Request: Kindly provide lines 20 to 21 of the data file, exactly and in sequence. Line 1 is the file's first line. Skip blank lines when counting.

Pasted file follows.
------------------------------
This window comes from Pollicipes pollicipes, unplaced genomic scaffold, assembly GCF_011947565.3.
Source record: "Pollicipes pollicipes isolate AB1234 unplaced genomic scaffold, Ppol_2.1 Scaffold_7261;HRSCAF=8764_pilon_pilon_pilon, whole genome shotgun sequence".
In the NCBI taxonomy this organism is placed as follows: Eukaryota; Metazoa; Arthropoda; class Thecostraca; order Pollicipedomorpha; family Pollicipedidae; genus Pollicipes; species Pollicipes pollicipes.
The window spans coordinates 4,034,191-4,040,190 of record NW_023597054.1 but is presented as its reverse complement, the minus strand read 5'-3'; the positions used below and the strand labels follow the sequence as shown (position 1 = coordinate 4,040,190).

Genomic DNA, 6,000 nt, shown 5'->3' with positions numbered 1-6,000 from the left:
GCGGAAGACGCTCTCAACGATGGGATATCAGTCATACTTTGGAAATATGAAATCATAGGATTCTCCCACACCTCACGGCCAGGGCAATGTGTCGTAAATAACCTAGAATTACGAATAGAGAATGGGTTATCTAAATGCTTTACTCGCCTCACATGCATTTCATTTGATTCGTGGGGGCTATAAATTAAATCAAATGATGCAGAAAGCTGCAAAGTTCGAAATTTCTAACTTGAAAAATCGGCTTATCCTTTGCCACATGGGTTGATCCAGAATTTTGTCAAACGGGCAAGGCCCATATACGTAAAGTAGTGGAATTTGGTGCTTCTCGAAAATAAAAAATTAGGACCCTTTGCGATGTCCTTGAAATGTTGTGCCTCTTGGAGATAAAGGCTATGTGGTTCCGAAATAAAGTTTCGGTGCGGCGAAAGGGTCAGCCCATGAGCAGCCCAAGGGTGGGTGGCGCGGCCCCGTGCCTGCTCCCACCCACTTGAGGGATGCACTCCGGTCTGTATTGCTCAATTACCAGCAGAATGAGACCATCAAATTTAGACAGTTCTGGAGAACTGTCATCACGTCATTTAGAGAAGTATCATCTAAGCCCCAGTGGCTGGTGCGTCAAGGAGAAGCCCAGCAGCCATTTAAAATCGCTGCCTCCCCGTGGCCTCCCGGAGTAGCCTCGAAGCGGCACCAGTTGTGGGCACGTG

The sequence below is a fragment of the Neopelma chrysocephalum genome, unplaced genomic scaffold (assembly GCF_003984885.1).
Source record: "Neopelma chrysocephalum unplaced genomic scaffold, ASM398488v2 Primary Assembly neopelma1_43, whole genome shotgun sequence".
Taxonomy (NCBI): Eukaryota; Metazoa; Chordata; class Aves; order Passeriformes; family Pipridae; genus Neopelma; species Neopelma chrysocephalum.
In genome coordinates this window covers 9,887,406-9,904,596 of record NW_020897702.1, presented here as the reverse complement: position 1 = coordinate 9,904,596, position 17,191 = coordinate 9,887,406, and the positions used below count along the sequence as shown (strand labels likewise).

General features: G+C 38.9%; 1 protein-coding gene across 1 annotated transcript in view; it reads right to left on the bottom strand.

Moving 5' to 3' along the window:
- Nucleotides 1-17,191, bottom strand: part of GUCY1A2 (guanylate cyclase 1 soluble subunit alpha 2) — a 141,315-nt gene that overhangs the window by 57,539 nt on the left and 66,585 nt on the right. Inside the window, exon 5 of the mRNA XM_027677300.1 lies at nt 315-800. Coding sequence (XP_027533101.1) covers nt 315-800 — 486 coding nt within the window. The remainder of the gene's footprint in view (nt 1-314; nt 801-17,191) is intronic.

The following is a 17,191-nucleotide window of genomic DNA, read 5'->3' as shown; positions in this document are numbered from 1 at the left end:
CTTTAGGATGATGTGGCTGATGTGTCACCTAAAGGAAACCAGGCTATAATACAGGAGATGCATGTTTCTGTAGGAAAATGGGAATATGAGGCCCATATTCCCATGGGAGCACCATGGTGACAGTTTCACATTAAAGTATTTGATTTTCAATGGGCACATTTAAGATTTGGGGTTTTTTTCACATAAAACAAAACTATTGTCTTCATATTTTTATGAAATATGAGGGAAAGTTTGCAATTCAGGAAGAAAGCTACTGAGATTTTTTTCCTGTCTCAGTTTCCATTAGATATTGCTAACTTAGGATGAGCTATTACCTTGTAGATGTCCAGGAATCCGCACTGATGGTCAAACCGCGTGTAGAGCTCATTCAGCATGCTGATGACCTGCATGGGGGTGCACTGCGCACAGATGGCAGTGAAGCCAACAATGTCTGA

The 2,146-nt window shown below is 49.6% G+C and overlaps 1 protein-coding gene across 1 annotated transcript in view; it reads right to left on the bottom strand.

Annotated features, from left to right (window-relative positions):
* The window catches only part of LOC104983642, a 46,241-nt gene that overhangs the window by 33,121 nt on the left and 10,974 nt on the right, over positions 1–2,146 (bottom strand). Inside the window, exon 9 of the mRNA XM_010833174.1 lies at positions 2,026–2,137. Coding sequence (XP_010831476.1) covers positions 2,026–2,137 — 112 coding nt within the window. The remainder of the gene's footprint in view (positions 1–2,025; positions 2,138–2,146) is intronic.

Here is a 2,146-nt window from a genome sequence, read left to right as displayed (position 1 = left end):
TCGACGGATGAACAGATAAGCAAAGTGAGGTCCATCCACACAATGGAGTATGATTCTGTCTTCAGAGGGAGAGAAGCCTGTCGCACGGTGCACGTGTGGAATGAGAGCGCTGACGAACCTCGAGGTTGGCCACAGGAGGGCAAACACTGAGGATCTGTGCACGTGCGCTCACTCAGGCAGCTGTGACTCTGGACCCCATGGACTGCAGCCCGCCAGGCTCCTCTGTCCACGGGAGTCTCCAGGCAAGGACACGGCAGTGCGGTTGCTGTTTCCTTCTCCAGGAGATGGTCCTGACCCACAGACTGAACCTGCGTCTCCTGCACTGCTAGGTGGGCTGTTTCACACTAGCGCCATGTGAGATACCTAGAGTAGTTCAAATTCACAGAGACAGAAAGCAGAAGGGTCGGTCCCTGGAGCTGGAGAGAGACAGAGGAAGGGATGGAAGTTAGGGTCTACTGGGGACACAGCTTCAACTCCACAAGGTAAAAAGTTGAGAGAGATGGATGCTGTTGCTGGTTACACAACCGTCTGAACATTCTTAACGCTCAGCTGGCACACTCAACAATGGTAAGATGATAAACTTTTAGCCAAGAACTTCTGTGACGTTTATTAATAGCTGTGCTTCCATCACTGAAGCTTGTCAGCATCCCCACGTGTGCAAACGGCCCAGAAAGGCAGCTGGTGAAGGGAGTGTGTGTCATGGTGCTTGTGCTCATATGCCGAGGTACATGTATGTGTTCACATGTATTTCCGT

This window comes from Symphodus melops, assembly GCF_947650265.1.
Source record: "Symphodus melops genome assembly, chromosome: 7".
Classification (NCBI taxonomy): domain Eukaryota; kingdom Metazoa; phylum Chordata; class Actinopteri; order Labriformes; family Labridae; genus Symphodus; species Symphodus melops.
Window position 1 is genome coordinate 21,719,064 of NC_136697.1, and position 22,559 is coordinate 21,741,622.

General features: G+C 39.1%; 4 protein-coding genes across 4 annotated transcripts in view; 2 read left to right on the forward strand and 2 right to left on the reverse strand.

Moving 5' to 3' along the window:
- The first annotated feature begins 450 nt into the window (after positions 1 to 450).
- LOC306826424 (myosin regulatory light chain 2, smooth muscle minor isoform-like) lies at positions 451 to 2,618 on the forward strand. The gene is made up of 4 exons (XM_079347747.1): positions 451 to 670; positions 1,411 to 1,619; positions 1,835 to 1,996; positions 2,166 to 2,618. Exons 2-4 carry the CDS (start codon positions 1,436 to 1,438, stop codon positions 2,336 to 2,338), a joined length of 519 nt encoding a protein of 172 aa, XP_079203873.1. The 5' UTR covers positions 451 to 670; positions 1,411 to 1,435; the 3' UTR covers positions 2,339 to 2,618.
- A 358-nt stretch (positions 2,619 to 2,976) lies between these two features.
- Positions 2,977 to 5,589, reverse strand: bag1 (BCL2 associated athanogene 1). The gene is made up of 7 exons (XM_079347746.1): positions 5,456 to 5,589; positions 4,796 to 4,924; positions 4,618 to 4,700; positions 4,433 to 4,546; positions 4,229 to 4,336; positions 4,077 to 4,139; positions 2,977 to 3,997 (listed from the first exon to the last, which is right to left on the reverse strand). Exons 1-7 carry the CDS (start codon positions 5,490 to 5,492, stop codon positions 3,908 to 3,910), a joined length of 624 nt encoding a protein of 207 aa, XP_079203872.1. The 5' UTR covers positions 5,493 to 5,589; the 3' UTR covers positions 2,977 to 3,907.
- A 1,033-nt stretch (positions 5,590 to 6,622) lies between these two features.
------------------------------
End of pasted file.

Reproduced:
TCGACGGATGAACAGATAAGCAAAGTGAGGTCCATCCACACAATGGAGTATGATTCTGTCTTCAGAGGGAGAGAAGCCTGTCGCACGGTGCACGTGTGGAATGAGAGCGCTGACGAACCTCGAGGTTGGCCACAGGAGGGCAAACACTGAGGATCTGTGCACGTGCGCTCACTCAGGCAGCTGTGACTCTGGACCCCATGGACTGCAGCCCGCCAGGCTCCTCTGTCCACGGGAGTCTCCAGGCAAGGACACGGCAGTGCGGTTGCTGTTTCCTTCTCCAGGAGATGGTCCTGACCCACAGACTGAACCTGCGTCTCCTGCACTGCTAGGTGGGCTGTTTCACACTAGCGCCATGTGAGATACCTAGAGTAGTTCAAATTCACAGAGACAGAAAGCAGAAGGGTCGGTCCCTGGAGCTGGAGAGAGACAGAGGAAGGGATGGAAGTTAGGGTCTACTGGGGACACAGCTTCAACTCCACAAGGTAAAAAGTTGAGAGAGATGGATGCTGTTGCTGGTTACACAACCGTCTGAACATTCTTAACGCTCAGCTGGCACACTCAACAATGGTAAGATGATAAACTTTTAGCCAAGAACTTCTGTGACGTTTATTAATAGCTGTGCTTCCATCACTGAAGCTTGTCAGCATCCCCACGTGTGCAAACGGCCCAGAAAGGCAGCTGGTGAAGGGAGTGTGTGTCATGGTGCTTGTGCTCATATGCCGAGGTACATGTATGTGTTCACATGTATTTCCGT

This window comes from Symphodus melops, assembly GCF_947650265.1.